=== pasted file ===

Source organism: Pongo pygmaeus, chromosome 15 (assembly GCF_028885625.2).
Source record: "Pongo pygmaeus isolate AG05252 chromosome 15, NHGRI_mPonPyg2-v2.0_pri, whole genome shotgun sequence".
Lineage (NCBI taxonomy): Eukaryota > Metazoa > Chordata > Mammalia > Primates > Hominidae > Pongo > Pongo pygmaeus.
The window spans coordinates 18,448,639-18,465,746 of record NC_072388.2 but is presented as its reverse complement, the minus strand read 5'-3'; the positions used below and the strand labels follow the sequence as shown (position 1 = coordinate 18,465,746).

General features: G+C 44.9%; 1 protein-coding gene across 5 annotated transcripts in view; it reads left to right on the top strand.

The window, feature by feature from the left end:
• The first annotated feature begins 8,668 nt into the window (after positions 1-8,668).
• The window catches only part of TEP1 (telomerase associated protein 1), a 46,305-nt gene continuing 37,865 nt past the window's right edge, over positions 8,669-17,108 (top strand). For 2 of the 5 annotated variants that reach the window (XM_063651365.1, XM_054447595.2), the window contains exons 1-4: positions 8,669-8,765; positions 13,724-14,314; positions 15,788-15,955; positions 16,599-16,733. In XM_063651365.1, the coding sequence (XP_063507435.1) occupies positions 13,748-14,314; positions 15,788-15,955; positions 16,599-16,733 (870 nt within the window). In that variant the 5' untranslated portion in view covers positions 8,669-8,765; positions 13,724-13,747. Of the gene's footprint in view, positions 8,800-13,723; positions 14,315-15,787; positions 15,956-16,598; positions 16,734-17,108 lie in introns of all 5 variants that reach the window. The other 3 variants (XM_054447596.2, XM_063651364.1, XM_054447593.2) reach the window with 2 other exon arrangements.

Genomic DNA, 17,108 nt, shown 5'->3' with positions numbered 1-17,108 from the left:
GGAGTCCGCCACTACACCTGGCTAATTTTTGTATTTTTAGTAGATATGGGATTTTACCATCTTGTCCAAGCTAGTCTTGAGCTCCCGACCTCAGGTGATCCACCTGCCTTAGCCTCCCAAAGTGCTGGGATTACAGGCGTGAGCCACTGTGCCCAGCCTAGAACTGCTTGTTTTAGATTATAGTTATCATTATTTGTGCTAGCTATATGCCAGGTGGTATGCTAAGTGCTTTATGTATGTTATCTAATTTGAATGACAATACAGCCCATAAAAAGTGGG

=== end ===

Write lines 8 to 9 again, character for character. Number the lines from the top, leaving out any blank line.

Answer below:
• The window catches only part of TEP1 (telomerase associated protein 1), a 46,305-nt gene continuing 37,865 nt past the window's right edge, over positions 8,669-17,108 (top strand). For 2 of the 5 annotated variants that reach the window (XM_063651365.1, XM_054447595.2), the window contains exons 1-4: positions 8,669-8,765; positions 13,724-14,314; positions 15,788-15,955; positions 16,599-16,733. In XM_063651365.1, the coding sequence (XP_063507435.1) occupies positions 13,748-14,314; positions 15,788-15,955; positions 16,599-16,733 (870 nt within the window). In that variant the 5' untranslated portion in view covers positions 8,669-8,765; positions 13,724-13,747. Of the gene's footprint in view, positions 8,800-13,723; positions 14,315-15,787; positions 15,956-16,598; positions 16,734-17,108 lie in introns of all 5 variants that reach the window. The other 3 variants (XM_054447596.2, XM_063651364.1, XM_054447593.2) reach the window with 2 other exon arrangements.

Genomic DNA, 17,108 nt, shown 5'->3' with positions numbered 1-17,108 from the left: